No heart rate monitors, books, video tapes, cadence computers, training logs, etc. Just lots of hard riding.

I think this is a "make me or break me" strategy. These guys get injuries, but not necessarily more than others. That's their "off-season", then. Otherwise, there is none.

For whatever reason, it really does work for some. Can't deny the results.





funknuggets said:
Second race of the season yesterday and results werent great. Im not really worried about it due to the fact that Im in the first week of build, and was sick last week and also had some rear dr malfunctions due to a last minute wheel switch... but I didnt have the legs to be competitive anyway.

Nonetheless, it got me thinking about Friel and how he has structured his training around the science, and not the real world practicality of racing. Friel and Carmicheal seem to purposely keep you out of shape for minimal gains in your peak. So when you ride group rides and early season races, you likely get cracked.. .and that probably has some serious adverse psychological effects. Number one, if you get cracked, you will probably have all sorts of excuses in your pocket (see above). Number two, bonking and getting dropped by the pack often will make you think you arent in as good as shape as Friel tells you that you are or will be. Three, as other riders get faster due to earlier season power, and more early season race efforts... they get faster as you inch along. So when you come out in May in your "peak" form.. .and still get whacked... you have to figure out...did you fail Friel, did Friel fail you, or do you just suck.... It happened to me last year... and so I thought that maybe I didnt adhere to the plan close enough... but then I sat down with a guy on my team that is a USCF licensed coach and we just discussed the relative weaknesses of Friel and it started to become clear. It seems that there is more benefit in every week racing in increasing form through race efforts, than these baby steps that seem to only give you a marginal increase in power in performance. Kind of like... would you rather perform at 95% of your ability consistently, or would you chose to perform at significantly below for most of the season and put out 100% once or twice a season. The percentage gain seems like it is not really worth the effort....you know?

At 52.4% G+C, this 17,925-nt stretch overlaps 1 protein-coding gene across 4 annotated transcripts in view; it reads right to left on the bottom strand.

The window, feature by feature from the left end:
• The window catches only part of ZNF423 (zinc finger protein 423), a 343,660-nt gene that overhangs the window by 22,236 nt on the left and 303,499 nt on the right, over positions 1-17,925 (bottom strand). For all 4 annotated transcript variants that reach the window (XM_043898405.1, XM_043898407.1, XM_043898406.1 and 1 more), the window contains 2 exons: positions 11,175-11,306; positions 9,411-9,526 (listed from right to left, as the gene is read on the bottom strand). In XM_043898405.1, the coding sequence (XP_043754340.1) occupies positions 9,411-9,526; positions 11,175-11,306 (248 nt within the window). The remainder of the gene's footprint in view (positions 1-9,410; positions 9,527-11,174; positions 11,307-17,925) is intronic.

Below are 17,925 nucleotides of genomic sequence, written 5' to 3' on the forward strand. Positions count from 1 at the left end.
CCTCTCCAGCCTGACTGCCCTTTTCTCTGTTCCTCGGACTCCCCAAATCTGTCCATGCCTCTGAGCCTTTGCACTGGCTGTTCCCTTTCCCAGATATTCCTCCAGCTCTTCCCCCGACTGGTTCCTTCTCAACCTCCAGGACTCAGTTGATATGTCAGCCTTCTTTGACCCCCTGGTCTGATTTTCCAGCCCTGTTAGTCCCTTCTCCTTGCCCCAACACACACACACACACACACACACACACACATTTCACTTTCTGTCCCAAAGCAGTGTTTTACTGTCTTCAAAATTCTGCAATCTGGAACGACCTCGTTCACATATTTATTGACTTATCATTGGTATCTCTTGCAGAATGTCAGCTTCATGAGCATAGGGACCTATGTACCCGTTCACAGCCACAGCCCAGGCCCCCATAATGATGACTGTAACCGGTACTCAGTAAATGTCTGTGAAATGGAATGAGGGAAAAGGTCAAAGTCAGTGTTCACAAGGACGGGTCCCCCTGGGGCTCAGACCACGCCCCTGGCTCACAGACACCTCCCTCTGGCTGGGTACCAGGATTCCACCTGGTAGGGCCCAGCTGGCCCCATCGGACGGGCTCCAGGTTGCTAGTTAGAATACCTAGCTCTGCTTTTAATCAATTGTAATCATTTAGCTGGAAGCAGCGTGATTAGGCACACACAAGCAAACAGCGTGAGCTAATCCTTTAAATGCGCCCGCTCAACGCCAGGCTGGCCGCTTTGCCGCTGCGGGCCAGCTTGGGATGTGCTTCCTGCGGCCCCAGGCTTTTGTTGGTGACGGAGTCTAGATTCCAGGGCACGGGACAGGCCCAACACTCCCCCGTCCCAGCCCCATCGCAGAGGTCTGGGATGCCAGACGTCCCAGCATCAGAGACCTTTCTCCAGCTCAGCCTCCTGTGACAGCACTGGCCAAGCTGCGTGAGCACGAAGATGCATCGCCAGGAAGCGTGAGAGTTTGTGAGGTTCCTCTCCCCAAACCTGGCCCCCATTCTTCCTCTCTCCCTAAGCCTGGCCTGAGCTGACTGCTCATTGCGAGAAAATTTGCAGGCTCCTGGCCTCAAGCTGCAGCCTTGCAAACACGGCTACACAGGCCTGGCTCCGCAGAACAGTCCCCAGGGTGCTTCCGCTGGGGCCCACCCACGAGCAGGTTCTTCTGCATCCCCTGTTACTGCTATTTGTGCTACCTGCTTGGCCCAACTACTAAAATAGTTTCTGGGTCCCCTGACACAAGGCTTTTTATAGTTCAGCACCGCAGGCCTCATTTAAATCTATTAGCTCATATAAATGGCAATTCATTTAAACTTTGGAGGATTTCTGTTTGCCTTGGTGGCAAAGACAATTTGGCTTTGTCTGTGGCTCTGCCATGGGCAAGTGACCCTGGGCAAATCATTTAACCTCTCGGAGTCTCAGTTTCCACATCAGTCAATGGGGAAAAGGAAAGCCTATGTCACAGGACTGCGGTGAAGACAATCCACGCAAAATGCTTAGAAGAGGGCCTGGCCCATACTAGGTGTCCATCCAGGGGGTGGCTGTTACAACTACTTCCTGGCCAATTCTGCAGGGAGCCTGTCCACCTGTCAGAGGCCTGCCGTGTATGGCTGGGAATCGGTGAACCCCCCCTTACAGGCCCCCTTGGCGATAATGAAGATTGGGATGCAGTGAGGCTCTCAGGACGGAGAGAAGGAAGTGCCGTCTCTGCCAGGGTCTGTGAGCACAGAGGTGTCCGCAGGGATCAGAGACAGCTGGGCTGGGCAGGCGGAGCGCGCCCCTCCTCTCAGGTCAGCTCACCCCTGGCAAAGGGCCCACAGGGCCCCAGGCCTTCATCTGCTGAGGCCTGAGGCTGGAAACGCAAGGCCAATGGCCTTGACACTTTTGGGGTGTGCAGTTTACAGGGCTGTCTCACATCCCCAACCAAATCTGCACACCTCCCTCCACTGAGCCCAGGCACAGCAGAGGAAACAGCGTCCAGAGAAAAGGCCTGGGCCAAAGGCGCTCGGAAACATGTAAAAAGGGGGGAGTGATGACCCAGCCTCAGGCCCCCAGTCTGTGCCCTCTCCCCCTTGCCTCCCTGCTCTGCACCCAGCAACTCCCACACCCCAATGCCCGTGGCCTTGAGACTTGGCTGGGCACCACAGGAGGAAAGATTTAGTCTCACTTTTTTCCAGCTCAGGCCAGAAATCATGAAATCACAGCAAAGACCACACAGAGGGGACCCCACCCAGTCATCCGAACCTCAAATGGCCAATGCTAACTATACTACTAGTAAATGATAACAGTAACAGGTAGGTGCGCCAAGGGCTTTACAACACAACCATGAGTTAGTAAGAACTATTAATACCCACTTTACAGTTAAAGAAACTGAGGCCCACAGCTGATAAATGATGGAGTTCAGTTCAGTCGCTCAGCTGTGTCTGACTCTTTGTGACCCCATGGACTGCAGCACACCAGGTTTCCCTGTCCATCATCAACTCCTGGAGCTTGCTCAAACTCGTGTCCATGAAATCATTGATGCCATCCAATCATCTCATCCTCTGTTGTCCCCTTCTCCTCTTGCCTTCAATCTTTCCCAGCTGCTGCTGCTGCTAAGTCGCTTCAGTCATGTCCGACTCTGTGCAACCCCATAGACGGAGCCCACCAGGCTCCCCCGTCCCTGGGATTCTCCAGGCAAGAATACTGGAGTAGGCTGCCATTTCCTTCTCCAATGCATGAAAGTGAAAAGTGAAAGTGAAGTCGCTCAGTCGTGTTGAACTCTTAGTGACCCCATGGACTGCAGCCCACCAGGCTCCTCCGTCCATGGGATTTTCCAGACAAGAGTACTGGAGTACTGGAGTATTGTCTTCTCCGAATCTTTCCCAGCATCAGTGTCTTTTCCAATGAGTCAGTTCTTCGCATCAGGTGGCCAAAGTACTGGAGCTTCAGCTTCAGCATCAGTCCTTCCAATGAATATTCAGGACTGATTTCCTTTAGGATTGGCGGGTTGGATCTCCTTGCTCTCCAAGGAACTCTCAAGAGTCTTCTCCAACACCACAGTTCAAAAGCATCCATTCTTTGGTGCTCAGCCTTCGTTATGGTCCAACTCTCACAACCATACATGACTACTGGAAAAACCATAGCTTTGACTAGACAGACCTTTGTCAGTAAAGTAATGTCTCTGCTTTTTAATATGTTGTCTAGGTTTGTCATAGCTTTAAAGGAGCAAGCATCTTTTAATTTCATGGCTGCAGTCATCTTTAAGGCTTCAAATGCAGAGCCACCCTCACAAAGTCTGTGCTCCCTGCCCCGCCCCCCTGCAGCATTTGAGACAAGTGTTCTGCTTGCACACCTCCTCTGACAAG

How many other people have found that the Friel plan dissentigrates when it comes to the busy part of the race season? Just curious.
 

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Agreed.

DougSloan said:
The science may not fit everyone.